Clear Creek Canyon has a variety of climbing routes with a matching variety of rock. The lower canyon has easy to access crags and more sport routes, while the upper canyon progressively gets more technical.
Clear Creek Canyon in Golden is about 40 minutes from Boulder. As a sibling to Boulder Canyon, the rock climbing here is less established but offers a bit more variety in terms of rock -- gneiss, schist and sandy granite are all present, most of it relatively solid. Because the canyon is about 12 miles long, there are over 700 established routes and many of the areas feature specific types of climbing. Sport and trad are both to be found, but bolted routes far outnumber trad lines.
What Makes It Great
Difficulties run the full gamut, from 5.0 to 5.14, with the majority of routes favoring more difficult climbs over 5.10. Pitch length can vary, from single pitch sport routes to multi-pitch lines over 600 feet. In other words, there’s something for everyone. The climbs at the top of the canyon are tougher to reach and in some cases, require the use of tyrolean traverses.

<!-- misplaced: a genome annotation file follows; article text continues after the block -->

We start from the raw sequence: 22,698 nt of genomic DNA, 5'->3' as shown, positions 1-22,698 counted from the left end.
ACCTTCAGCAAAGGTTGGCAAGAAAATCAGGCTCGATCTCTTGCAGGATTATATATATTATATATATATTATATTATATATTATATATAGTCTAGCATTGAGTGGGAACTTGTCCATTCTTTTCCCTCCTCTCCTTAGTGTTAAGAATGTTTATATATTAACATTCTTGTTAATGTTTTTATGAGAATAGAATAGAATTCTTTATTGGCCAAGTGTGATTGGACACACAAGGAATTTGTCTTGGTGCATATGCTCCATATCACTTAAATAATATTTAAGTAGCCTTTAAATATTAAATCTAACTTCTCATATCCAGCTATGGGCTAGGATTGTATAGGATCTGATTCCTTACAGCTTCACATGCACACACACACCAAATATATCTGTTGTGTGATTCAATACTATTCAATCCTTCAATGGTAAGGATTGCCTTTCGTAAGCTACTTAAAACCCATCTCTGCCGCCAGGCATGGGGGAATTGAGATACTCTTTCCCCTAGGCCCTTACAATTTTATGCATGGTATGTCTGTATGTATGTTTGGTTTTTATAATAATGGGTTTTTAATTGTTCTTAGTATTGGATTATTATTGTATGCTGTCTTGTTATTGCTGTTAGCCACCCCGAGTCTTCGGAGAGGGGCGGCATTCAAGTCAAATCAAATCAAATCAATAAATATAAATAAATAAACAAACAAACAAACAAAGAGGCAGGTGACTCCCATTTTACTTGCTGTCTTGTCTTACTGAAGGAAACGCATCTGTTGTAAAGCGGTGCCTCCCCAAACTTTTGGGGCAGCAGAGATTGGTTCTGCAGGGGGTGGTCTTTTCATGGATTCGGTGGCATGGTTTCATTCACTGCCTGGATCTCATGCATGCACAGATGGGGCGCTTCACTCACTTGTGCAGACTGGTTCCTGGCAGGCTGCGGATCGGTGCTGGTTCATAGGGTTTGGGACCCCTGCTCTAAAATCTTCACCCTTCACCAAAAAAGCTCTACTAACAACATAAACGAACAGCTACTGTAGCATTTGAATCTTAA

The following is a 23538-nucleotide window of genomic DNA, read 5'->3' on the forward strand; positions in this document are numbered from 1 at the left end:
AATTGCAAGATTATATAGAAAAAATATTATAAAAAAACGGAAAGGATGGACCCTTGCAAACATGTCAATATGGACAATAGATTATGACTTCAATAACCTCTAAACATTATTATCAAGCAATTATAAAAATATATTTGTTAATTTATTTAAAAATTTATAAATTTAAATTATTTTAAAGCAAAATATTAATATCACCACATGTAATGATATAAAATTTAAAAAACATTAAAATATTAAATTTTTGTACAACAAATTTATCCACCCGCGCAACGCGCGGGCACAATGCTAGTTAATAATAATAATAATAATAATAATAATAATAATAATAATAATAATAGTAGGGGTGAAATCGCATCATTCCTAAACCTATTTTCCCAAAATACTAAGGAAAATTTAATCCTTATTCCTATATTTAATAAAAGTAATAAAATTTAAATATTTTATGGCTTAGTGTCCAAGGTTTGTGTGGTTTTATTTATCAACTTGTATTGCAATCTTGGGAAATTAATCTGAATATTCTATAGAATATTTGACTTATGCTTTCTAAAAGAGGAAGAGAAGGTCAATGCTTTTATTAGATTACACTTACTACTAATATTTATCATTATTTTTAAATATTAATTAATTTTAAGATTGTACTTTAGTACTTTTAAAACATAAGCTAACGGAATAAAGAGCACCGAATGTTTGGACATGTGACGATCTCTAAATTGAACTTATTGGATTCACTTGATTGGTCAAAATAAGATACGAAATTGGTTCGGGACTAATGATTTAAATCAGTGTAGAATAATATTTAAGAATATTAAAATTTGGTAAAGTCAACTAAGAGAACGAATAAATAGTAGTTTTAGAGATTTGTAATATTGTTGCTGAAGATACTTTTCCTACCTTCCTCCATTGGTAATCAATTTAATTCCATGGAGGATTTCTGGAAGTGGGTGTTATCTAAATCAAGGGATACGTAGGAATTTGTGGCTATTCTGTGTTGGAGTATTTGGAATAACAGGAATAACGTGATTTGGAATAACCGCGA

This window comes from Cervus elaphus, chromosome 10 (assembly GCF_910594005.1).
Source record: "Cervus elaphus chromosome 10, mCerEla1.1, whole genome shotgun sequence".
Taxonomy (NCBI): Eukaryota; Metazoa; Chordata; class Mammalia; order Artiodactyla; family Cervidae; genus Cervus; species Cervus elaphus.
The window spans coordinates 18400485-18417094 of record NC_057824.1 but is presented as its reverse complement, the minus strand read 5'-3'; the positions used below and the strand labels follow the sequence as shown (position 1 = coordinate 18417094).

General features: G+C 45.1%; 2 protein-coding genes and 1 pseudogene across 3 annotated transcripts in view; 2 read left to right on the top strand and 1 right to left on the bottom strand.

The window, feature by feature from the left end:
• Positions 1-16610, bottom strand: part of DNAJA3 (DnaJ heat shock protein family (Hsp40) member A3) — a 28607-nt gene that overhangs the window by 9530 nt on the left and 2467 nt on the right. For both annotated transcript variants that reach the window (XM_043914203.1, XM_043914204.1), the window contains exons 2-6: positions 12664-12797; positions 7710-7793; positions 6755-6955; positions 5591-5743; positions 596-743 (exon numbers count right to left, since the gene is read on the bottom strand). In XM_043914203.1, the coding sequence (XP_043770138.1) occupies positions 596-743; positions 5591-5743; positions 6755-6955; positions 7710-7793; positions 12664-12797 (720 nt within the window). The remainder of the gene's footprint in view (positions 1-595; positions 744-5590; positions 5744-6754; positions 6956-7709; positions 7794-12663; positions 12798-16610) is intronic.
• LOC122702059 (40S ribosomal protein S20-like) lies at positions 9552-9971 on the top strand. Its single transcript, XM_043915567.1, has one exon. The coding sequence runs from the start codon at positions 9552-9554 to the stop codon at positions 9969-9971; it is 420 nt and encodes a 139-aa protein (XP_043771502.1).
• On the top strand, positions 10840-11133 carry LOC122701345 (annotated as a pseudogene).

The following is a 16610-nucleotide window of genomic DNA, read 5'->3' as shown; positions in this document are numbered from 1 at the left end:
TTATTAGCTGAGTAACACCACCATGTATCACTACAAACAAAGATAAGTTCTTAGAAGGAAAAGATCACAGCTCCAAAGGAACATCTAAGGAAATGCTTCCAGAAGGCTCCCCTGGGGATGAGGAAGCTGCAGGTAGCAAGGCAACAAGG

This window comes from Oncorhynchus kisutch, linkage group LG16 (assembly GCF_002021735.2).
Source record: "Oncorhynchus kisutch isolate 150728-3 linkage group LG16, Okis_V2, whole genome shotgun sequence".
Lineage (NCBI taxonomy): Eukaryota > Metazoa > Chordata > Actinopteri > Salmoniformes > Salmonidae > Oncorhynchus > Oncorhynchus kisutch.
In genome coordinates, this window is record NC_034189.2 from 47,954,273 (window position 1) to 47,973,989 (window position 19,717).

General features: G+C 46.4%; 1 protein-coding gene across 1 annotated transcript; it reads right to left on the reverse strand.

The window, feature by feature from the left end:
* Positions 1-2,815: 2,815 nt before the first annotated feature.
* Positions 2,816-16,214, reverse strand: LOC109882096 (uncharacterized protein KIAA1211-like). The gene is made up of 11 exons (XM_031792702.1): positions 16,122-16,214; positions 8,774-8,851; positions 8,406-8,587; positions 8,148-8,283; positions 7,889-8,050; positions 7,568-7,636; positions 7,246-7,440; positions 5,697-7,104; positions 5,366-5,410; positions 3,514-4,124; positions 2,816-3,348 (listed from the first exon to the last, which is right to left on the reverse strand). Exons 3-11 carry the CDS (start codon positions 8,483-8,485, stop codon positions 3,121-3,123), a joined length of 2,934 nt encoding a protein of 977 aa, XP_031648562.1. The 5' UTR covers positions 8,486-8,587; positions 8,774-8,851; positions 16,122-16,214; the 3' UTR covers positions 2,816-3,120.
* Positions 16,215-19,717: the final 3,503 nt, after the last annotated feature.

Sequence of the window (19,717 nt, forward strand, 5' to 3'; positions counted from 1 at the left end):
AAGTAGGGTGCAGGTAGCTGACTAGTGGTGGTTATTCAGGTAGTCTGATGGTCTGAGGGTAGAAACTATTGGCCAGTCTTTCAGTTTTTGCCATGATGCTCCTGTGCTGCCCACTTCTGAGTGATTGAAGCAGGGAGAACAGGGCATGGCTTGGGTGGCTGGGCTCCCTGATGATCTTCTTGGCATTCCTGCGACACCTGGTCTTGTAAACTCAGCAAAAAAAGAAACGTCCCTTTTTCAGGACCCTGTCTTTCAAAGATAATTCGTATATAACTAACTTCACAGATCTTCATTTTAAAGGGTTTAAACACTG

Knocking off a good project in Clear Canyon likely means topping out on 5.10 and tougher climbs. Overall, Clear Canyon caters more to advanced intermediate and expert climbers.
Who is Going to Love It
Climbers of all abilities, but dedicated intermediates and advanced climbers will love the variety of tough pitches. Sections can vary quite drastically between regions, employing a full set of climbing skills. Slabs, overhangs, off-widths, roofs are all present in Clear Creek Canyon. It is a little less crowded than Boulder Canyon most days, though the lower canyon can get very busy on weekends.
Directions, Parking, & Regulations
From Boulder, the best way to reach Clear Creek Canyon is to take CO Highway 93 (Broadway) straight south for about 25 minutes into Golden. Then take a right, heading west on US 6 into Clear Creek Canyon. Pullouts can be found along the highway, and most approaches are about 5-10 minutes.
There are no fees to climb in Clear Creek. For more info on specific climbs and crags, consult the Mountain Project website.